touches of their own traditions. Why should you be different from them in this regard, why should
you not be allowed the happiness of being with God and each other in Aboriginal fashion?
- As you listen to the Gospel of our Lord Jesus Christ, seek out the best things of your traditional
ways. If you do, you will come to realize more and more your great human and Christian dignity.
Let your minds and hearts be strengthened to begin a new life now. Past hurts cannot be healed
by violence, nor are present injustices removed by resentment. Your Christian faith calls you to
become the best kind of Aboriginal people you can be. This is possible only if reconciliation and
forgiveness are part of your lives. Only then will you find happiness. Only then will you make your
best contribution to all your brothers and sisters in this great nation. You are part of Australia and
Australia is part of you. And the Church herself in Australia will not be fully the Church that Jesus wants her to be until you have made your contribution to her life and until that contribution has been joyfully received by others.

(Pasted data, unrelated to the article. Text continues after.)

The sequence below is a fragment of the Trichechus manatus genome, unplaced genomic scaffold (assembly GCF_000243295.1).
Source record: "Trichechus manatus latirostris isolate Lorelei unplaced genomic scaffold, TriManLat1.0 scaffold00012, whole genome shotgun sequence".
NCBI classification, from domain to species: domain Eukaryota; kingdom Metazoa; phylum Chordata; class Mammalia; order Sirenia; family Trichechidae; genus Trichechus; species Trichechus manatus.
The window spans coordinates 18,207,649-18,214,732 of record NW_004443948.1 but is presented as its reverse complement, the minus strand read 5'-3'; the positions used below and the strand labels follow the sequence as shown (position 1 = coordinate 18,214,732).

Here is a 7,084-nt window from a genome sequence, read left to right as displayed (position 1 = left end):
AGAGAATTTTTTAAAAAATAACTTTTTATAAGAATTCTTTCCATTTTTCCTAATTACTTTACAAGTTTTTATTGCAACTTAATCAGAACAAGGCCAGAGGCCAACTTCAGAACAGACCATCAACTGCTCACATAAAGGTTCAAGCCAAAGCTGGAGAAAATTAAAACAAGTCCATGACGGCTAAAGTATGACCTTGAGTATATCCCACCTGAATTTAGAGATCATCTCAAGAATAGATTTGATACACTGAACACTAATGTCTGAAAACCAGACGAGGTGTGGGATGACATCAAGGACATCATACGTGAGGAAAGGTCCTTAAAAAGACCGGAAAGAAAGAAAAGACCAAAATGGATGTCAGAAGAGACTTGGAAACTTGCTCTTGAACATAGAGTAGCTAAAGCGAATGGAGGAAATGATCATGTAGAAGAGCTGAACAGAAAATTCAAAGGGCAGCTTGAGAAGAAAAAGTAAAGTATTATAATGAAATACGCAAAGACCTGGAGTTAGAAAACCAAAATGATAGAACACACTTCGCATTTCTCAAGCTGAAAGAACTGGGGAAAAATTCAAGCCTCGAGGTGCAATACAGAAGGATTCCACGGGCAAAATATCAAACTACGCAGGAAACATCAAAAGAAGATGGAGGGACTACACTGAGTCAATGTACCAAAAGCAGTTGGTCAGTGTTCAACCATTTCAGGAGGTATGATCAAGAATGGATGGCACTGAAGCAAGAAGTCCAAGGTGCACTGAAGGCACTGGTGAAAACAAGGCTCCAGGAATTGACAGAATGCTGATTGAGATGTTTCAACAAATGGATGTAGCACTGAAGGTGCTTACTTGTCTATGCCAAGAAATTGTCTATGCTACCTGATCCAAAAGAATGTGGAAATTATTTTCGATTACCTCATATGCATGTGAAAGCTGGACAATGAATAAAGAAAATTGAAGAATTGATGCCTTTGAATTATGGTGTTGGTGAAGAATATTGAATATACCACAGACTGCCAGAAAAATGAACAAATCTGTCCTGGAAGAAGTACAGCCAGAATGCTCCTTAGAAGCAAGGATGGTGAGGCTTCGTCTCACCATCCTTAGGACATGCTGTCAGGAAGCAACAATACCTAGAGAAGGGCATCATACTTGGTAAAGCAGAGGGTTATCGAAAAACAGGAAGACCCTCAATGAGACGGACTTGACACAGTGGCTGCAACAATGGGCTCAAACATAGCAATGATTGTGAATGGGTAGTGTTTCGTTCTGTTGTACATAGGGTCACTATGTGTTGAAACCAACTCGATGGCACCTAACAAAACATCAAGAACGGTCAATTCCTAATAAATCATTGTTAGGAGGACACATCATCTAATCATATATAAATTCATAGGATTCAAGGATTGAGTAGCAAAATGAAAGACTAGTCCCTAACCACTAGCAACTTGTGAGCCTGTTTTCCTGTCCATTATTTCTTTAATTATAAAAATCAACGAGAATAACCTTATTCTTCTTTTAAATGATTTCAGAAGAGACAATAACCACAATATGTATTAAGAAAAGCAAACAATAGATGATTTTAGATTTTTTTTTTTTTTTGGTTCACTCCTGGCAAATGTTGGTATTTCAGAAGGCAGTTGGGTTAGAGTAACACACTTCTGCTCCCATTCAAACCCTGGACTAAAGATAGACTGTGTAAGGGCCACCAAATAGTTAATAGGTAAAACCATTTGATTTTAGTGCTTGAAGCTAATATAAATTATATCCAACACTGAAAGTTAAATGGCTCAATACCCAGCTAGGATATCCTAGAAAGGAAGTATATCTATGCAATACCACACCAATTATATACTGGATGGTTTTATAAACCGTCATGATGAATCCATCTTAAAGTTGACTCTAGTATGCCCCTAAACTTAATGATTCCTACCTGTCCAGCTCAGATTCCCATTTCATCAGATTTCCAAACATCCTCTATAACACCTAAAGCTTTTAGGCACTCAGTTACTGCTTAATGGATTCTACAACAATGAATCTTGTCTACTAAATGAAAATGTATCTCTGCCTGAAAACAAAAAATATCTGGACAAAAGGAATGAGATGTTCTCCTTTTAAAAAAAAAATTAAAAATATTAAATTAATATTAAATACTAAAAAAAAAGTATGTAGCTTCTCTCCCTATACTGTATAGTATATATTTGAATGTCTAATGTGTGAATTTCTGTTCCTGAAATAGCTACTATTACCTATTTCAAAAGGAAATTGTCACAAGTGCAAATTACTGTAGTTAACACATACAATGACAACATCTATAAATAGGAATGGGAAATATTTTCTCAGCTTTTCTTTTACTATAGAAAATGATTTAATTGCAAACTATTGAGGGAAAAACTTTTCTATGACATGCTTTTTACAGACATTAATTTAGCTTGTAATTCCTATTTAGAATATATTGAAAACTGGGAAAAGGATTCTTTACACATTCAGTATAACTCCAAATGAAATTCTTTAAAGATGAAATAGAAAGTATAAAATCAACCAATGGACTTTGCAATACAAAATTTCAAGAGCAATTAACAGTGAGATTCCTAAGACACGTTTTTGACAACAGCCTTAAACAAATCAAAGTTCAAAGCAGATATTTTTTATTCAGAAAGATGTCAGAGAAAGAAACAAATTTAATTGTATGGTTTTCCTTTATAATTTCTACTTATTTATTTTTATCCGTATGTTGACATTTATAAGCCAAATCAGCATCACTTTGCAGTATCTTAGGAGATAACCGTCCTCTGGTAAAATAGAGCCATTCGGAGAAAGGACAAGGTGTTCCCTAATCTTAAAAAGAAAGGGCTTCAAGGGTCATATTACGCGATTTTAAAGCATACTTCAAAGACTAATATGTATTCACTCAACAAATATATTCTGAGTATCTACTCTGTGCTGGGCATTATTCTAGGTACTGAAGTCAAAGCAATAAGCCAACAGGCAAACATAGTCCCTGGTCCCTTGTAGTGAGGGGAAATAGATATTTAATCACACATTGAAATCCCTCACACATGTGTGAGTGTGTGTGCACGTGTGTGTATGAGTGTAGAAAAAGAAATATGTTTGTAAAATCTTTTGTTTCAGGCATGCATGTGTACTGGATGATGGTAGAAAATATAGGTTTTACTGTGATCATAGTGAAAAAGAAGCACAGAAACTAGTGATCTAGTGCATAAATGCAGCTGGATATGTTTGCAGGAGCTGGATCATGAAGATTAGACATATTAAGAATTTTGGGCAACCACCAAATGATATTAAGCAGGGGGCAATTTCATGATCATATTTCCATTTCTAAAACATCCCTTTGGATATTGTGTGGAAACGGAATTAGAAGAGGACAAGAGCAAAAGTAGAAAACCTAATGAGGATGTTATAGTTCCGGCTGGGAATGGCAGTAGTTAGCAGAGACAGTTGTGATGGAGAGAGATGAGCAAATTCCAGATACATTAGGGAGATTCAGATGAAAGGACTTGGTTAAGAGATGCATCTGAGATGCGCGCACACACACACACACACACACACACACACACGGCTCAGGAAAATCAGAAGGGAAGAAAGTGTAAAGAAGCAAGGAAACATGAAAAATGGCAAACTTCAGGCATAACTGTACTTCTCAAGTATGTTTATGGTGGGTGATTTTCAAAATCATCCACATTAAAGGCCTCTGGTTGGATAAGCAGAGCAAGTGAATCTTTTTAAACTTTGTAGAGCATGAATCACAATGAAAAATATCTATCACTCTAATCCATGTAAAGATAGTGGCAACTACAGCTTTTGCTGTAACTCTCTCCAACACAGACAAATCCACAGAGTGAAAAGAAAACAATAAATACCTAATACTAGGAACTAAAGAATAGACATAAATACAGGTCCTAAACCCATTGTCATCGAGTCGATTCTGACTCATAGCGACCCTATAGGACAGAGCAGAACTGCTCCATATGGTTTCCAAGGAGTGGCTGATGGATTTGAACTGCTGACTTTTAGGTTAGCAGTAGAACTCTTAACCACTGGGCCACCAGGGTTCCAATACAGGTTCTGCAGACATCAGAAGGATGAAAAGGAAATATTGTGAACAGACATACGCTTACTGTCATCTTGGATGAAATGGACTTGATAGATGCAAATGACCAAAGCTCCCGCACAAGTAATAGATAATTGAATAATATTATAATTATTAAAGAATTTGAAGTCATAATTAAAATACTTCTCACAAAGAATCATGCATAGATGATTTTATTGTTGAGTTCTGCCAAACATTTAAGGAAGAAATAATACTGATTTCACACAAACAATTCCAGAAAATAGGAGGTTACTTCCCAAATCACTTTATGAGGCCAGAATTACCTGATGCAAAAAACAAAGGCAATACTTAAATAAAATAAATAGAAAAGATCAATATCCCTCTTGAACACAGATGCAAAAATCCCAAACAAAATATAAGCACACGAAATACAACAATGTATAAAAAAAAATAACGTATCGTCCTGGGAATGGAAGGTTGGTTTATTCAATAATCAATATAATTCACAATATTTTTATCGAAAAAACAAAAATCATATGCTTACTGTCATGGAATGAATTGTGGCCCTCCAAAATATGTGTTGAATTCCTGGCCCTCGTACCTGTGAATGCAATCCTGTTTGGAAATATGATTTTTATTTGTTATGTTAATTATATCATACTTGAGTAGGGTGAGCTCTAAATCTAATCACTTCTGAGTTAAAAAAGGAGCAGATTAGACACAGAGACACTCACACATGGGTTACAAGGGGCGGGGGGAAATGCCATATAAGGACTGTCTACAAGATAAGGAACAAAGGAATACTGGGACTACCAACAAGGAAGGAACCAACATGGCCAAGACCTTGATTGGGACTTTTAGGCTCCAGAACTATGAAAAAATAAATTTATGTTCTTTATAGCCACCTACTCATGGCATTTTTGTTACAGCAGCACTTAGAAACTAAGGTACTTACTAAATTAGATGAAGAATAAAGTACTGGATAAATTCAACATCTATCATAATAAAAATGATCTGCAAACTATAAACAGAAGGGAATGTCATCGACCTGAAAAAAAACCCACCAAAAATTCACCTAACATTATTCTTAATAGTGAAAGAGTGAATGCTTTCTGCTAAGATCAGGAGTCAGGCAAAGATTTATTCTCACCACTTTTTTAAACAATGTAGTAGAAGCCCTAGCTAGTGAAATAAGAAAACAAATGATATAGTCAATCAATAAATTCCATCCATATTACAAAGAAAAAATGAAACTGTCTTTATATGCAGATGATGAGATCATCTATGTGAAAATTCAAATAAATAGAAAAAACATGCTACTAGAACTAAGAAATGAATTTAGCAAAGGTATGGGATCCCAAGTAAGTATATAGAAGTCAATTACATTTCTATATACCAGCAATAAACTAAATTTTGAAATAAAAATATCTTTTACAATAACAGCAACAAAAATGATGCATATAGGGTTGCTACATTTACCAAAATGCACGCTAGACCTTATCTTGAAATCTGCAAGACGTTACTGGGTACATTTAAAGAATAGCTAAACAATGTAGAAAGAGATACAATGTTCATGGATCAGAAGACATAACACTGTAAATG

In the new world that is emerging for you, you are being called to live fully human and Christian
lives, not to die of shame and sorrow. But you know that to fulfil your role you need a new heart.
You will already feel courage rise up inside you when you listen to God speaking to you in these
words of the Prophets: “Do not be afraid for I have redeemed you; I have called you by your name, you are mine. Do not be afraid, for I am with you”.
And again: “I am going to… gather you together… and bring you home to your own land… I shall give you a
5new heart and put a new spirit in you… You shall be my people and I will be your God”.
- With you I rejoice in the hope of God’s gift of salvation, which has its beginnings here and now,
and which also depends on how we behave towards each other, on what we put up with, on what
we do, on how we honour God and love all people.
Dear Aboriginal people: the hour has come for you to take on new courage and new hope. You
are called to remember the past, to be faithful to your worthy traditions, and to adapt your living
culture whenever this is required by your own needs and those of your fellowman. Above all you
are called to open your hearts ever more to the consoling, purifying and uplifting message of
Jesus Christ, the Son of God, who died so that we might all have life, and have it to the full.